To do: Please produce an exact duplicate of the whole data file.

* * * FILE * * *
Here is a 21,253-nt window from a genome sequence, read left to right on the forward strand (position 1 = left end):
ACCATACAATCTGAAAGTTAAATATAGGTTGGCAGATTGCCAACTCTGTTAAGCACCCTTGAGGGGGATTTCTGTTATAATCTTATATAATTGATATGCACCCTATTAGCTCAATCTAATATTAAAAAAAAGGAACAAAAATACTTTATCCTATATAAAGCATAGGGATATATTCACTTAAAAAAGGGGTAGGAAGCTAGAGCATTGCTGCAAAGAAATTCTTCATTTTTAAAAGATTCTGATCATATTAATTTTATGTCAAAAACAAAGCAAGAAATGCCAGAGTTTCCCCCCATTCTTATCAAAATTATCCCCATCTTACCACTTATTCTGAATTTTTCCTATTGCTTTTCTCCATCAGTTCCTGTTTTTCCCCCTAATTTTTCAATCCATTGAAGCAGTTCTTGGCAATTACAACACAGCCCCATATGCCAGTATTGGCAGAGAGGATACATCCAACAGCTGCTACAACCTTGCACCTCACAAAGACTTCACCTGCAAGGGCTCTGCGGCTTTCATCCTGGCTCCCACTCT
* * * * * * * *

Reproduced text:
Here is a 21,253-nt window from a genome sequence, read left to right on the forward strand (position 1 = left end):
ACCATACAATCTGAAAGTTAAATATAGGTTGGCAGATTGCCAACTCTGTTAAGCACCCTTGAGGGGGATTTCTGTTATAATCTTATATAATTGATATGCACCCTATTAGCTCAATCTAATATTAAAAAAAAGGAACAAAAATACTTTATCCTATATAAAGCATAGGGATATATTCACTTAAAAAAGGGGTAGGAAGCTAGAGCATTGCTGCAAAGAAATTCTTCATTTTTAAAAGATTCTGATCATATTAATTTTATGTCAAAAACAAAGCAAGAAATGCCAGAGTTTCCCCCCATTCTTATCAAAATTATCCCCATCTTACCACTTATTCTGAATTTTTCCTATTGCTTTTCTCCATCAGTTCCTGTTTTTCCCCCTAATTTTTCAATCCATTGAAGCAGTTCTTGGCAATTACAACACAGCCCCATATGCCAGTATTGGCAGAGAGGATACATCCAACAGCTGCTACAACCTTGCACCTCACAAAGACTTCACCTGCAAGGGCTCTGCGGCTTTCATCCTGGCTCCCACTCT